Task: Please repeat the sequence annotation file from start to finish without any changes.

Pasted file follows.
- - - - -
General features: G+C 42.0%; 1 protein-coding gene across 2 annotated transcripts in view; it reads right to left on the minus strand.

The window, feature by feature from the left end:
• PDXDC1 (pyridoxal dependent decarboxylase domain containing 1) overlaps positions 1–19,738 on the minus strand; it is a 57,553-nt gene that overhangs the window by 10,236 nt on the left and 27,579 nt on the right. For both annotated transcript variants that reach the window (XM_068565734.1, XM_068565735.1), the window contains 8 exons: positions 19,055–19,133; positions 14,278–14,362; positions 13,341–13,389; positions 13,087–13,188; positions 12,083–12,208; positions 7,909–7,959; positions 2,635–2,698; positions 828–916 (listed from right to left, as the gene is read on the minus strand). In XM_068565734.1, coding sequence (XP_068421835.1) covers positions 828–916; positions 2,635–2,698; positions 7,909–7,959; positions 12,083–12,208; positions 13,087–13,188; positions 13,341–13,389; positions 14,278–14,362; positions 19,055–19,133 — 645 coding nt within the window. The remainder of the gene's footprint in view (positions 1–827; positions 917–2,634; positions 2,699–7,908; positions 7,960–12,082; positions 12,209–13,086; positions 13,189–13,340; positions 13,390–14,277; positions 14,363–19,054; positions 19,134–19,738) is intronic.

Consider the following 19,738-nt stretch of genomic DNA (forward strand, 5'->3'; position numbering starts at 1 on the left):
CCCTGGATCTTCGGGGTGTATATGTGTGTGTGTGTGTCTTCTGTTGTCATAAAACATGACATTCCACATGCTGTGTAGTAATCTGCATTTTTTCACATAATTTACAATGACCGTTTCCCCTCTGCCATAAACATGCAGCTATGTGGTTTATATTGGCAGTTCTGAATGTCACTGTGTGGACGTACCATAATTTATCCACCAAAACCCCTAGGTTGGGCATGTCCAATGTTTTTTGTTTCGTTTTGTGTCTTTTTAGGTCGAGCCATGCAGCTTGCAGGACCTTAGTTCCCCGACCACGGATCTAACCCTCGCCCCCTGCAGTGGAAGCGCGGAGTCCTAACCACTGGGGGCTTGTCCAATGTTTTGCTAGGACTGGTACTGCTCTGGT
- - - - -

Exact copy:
General features: G+C 42.0%; 1 protein-coding gene across 2 annotated transcripts in view; it reads right to left on the minus strand.

The window, feature by feature from the left end:
• PDXDC1 (pyridoxal dependent decarboxylase domain containing 1) overlaps positions 1–19,738 on the minus strand; it is a 57,553-nt gene that overhangs the window by 10,236 nt on the left and 27,579 nt on the right. For both annotated transcript variants that reach the window (XM_068565734.1, XM_068565735.1), the window contains 8 exons: positions 19,055–19,133; positions 14,278–14,362; positions 13,341–13,389; positions 13,087–13,188; positions 12,083–12,208; positions 7,909–7,959; positions 2,635–2,698; positions 828–916 (listed from right to left, as the gene is read on the minus strand). In XM_068565734.1, coding sequence (XP_068421835.1) covers positions 828–916; positions 2,635–2,698; positions 7,909–7,959; positions 12,083–12,208; positions 13,087–13,188; positions 13,341–13,389; positions 14,278–14,362; positions 19,055–19,133 — 645 coding nt within the window. The remainder of the gene's footprint in view (positions 1–827; positions 917–2,634; positions 2,699–7,908; positions 7,960–12,082; positions 12,209–13,086; positions 13,189–13,340; positions 13,390–14,277; positions 14,363–19,054; positions 19,134–19,738) is intronic.

Consider the following 19,738-nt stretch of genomic DNA (forward strand, 5'->3'; position numbering starts at 1 on the left):
CCCTGGATCTTCGGGGTGTATATGTGTGTGTGTGTGTCTTCTGTTGTCATAAAACATGACATTCCACATGCTGTGTAGTAATCTGCATTTTTTCACATAATTTACAATGACCGTTTCCCCTCTGCCATAAACATGCAGCTATGTGGTTTATATTGGCAGTTCTGAATGTCACTGTGTGGACGTACCATAATTTATCCACCAAAACCCCTAGGTTGGGCATGTCCAATGTTTTTTGTTTCGTTTTGTGTCTTTTTAGGTCGAGCCATGCAGCTTGCAGGACCTTAGTTCCCCGACCACGGATCTAACCCTCGCCCCCTGCAGTGGAAGCGCGGAGTCCTAACCACTGGGGGCTTGTCCAATGTTTTGCTAGGACTGGTACTGCTCTGGT